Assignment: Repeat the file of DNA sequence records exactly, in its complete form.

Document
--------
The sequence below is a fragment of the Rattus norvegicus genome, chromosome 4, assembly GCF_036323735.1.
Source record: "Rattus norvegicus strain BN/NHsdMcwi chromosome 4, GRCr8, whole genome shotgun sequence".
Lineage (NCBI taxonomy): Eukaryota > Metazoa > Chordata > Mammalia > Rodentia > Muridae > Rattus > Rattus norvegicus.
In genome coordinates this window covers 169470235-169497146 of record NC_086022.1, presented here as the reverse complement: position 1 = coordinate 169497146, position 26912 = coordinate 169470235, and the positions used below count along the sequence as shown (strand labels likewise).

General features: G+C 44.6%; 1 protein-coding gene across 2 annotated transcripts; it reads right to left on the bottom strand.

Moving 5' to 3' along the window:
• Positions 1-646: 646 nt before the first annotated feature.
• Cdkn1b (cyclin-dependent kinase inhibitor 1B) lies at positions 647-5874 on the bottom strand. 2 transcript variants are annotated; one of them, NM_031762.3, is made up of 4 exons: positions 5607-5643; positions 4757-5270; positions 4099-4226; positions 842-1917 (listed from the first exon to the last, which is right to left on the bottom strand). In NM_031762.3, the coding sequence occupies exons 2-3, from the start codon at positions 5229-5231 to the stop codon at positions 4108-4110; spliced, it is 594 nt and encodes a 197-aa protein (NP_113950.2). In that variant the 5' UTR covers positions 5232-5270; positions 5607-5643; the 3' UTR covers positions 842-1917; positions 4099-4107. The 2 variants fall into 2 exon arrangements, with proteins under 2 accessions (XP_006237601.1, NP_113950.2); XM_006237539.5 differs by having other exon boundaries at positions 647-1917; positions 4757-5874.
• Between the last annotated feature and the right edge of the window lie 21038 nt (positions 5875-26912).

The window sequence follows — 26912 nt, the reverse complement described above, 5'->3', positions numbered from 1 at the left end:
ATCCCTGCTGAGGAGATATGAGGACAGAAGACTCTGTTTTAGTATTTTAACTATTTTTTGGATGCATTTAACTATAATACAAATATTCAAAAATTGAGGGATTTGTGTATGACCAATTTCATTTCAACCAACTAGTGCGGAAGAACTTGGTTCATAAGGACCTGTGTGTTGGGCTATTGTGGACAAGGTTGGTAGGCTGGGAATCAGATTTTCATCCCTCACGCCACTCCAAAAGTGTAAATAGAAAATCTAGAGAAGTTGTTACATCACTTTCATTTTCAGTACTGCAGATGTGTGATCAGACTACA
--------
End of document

The sequence below is a fragment of the Rattus norvegicus genome, chromosome 4, assembly GCF_036323735.1.
Source record: "Rattus norvegicus strain BN/NHsdMcwi chromosome 4, GRCr8, whole genome shotgun sequence".
Lineage (NCBI taxonomy): Eukaryota > Metazoa > Chordata > Mammalia > Rodentia > Muridae > Rattus > Rattus norvegicus.
In genome coordinates this window covers 169470235-169497146 of record NC_086022.1, presented here as the reverse complement: position 1 = coordinate 169497146, position 26912 = coordinate 169470235, and the positions used below count along the sequence as shown (strand labels likewise).

General features: G+C 44.6%; 1 protein-coding gene across 2 annotated transcripts; it reads right to left on the bottom strand.

Moving 5' to 3' along the window:
• Positions 1-646: 646 nt before the first annotated feature.
• Cdkn1b (cyclin-dependent kinase inhibitor 1B) lies at positions 647-5874 on the bottom strand. 2 transcript variants are annotated; one of them, NM_031762.3, is made up of 4 exons: positions 5607-5643; positions 4757-5270; positions 4099-4226; positions 842-1917 (listed from the first exon to the last, which is right to left on the bottom strand). In NM_031762.3, the coding sequence occupies exons 2-3, from the start codon at positions 5229-5231 to the stop codon at positions 4108-4110; spliced, it is 594 nt and encodes a 197-aa protein (NP_113950.2). In that variant the 5' UTR covers positions 5232-5270; positions 5607-5643; the 3' UTR covers positions 842-1917; positions 4099-4107. The 2 variants fall into 2 exon arrangements, with proteins under 2 accessions (XP_006237601.1, NP_113950.2); XM_006237539.5 differs by having other exon boundaries at positions 647-1917; positions 4757-5874.
• Between the last annotated feature and the right edge of the window lie 21038 nt (positions 5875-26912).

The window sequence follows — 26912 nt, the reverse complement described above, 5'->3', positions numbered from 1 at the left end:
ATCCCTGCTGAGGAGATATGAGGACAGAAGACTCTGTTTTAGTATTTTAACTATTTTTTGGATGCATTTAACTATAATACAAATATTCAAAAATTGAGGGATTTGTGTATGACCAATTTCATTTCAACCAACTAGTGCGGAAGAACTTGGTTCATAAGGACCTGTGTGTTGGGCTATTGTGGACAAGGTTGGTAGGCTGGGAATCAGATTTTCATCCCTCACGCCACTCCAAAAGTGTAAATAGAAAATCTAGAGAAGTTGTTACATCACTTTCATTTTCAGTACTGCAGATGTGTGATCAGACTACA